National guidelines recommend that patients who go to the emergency department for food-induced anaphylaxis, a life-threatening event, should fill an epinephrine auto-injector prescription after discharge and follow up with an allergist. The number of people who actually follow these recommendations is low, according to a study presented at the American College of Allergy, Asthma and Immunology Annual Meeting in Boston, Nov. 3-8.

In the first year after food-induced anaphylaxis, among 1,370 adults, researchers found just 55 percent filled an epinephrine autoinjector prescription and only 22 percent saw an allergist.

"It's important for anyone who experiences anaphylaxis to follow up with an allergist to have the allergen identified, learn how to use self-injectable epinephrine and discuss scenarios when its use is needed," says Carlos Camargo, MD, associate professor of Medicine, Harvard Medical School. "More research is needed to understand whether physicians need more education about anaphylaxis or if patients need interventions to ensure guidelines are followed. Either way, we need to improve anaphylaxis care to prevent future life-threatening reactions."

Title: A Retrospective Database Study of Concordance with Recommended Post-Discharge Anaphylaxis Care among US Adults Seen in the Emergency Department or Hospital with Food-Induced Anaphylaxis

By the numbers: About 6 percent of young children and 3 to 4 percent of adults have food allergies in the United States. Every year between 150 and 200 people die as a result of food allergies.

Stung by Poor Management of Insect-Sting Reactions

In a community hospital emergency department, adherence to the national guidelines for treating insect-sting anaphylaxis, a life-threatening event, is low, according to a study presented at the American College of Allergy, Asthma and Immunology Annual Meeting in Boston, Nov. 3-8.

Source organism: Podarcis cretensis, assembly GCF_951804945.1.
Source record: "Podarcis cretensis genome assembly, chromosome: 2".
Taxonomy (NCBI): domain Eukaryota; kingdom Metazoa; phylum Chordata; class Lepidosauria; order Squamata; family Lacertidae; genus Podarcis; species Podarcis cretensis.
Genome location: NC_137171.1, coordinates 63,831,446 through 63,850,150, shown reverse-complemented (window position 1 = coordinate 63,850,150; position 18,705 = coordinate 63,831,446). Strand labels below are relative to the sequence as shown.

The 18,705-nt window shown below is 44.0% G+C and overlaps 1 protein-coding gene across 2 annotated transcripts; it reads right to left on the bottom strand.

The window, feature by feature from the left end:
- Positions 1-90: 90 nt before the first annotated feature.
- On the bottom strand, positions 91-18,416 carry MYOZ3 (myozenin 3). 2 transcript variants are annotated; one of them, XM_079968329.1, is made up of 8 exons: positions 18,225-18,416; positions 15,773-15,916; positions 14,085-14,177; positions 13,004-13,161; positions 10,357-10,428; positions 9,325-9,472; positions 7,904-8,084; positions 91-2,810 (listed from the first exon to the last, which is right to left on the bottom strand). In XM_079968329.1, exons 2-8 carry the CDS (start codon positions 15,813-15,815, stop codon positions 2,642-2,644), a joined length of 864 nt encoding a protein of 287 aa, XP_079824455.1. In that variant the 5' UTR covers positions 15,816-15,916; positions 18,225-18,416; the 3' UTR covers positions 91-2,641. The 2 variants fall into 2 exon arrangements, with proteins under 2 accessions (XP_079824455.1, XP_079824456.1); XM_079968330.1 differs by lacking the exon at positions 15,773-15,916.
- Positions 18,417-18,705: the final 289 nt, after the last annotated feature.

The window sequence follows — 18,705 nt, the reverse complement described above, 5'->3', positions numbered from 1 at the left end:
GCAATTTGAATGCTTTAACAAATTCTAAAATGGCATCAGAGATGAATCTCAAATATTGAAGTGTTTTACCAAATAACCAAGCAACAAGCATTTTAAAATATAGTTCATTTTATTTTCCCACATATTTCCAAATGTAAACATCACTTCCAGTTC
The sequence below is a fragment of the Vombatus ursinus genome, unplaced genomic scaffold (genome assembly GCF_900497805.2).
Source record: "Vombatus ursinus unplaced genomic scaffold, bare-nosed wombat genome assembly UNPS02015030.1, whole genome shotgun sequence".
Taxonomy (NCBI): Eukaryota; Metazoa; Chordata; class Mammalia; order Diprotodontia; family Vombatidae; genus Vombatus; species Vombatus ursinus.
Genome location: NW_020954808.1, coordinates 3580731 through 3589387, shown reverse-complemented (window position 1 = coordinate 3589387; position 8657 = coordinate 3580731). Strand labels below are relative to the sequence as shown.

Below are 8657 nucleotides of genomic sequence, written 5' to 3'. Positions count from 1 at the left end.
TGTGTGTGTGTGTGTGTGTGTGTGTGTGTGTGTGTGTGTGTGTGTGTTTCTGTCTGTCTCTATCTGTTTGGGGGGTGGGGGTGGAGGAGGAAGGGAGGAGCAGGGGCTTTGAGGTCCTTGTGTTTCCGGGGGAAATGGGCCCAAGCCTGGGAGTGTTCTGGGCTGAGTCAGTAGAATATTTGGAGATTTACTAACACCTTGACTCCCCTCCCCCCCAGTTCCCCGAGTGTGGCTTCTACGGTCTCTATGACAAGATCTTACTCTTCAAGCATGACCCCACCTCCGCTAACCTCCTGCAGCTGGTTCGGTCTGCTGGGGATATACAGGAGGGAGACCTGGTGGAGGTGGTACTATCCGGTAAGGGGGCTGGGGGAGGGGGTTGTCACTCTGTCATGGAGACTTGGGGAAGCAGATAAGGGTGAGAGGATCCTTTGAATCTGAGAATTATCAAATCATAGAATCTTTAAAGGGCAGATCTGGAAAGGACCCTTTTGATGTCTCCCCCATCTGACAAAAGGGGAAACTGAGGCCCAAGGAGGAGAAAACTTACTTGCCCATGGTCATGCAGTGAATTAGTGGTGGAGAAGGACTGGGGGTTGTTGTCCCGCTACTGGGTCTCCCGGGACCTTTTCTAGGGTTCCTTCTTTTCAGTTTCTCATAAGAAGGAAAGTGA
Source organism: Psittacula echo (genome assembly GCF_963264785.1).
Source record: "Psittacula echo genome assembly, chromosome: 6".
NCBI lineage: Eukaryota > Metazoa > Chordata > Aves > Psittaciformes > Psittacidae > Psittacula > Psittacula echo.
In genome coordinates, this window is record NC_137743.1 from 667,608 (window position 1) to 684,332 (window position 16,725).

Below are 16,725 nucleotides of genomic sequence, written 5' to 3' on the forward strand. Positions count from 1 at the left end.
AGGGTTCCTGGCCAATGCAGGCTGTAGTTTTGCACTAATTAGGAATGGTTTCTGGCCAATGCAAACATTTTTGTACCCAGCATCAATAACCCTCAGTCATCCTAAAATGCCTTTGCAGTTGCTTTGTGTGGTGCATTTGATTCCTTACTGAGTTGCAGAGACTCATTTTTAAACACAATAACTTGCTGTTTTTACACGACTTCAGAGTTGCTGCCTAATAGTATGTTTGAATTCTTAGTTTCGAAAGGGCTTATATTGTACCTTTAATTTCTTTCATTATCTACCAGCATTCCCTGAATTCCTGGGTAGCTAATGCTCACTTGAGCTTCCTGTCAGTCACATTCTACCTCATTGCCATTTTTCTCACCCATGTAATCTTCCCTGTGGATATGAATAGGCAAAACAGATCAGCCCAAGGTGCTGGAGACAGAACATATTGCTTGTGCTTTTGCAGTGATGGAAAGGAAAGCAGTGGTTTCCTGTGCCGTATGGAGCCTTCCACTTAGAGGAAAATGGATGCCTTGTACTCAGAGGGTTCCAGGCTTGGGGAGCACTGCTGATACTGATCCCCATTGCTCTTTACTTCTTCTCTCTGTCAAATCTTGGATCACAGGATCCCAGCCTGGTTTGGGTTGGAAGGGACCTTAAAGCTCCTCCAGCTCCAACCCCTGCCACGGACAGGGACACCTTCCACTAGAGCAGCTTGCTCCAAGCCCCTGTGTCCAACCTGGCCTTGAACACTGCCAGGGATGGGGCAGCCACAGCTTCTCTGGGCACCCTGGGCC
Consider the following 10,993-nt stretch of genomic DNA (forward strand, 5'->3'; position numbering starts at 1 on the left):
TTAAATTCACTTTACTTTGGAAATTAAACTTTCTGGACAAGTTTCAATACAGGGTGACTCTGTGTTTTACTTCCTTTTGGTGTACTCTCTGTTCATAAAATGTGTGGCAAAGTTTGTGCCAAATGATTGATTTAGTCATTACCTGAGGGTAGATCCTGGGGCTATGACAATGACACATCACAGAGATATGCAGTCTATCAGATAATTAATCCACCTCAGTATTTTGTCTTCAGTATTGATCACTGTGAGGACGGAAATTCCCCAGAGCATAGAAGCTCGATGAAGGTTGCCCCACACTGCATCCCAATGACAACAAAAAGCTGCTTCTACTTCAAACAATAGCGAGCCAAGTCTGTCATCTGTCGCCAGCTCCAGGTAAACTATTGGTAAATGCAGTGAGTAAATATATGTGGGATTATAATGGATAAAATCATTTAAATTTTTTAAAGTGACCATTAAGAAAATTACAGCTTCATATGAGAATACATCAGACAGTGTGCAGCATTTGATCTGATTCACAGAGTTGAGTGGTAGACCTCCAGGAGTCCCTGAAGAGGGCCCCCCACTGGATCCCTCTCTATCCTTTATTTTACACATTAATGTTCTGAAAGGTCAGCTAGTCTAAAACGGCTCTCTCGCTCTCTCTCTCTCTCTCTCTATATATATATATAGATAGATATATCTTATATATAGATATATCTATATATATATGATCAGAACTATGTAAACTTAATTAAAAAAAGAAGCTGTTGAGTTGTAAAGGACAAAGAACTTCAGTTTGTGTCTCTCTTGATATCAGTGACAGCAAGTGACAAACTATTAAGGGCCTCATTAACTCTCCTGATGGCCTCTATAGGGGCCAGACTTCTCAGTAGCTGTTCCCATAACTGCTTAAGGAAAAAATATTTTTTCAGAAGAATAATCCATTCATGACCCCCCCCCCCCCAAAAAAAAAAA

Researchers reviewed the records of 45 patients with insect-induced anaphylaxis and found only 35 percent received epinephrine either administered by emergency medical services before arrival or while in the emergency department. In addition, just 33 percent of patients received a prescription for self-injectable epinephrine at the time of discharge and none were referred to an allergist.

"Physicians and healthcare professionals know the emergency department (ED) is the most common medical setting for diagnosing and treating anaphylaxis. However, we need to realize that advances in anaphylaxis management will only be achieved if ED staff follows the established guidelines for diagnosis and management of anaphylaxis," says allergist M. Razi Rafeeq, MD, ACAAI fellow. "This study demonstrates an opportunity for allergists to communicate and join forces with ED staff to guide patients with potentially life-threatening allergies toward better allergy management."

Title: Emergency Department Management of Insect-Sting Allergic Reactions in a Community Hospital

By the numbers: About 2 million Americans are allergic to insect stings. Each year, 500,000 end up in hospital emergency rooms after stings and 50 die.

To learn more about allergies and asthma, take a relief self-test or find an allergist near you visit

Contact: Ashley Mattys
American College of Allergy, Asthma, and Immunology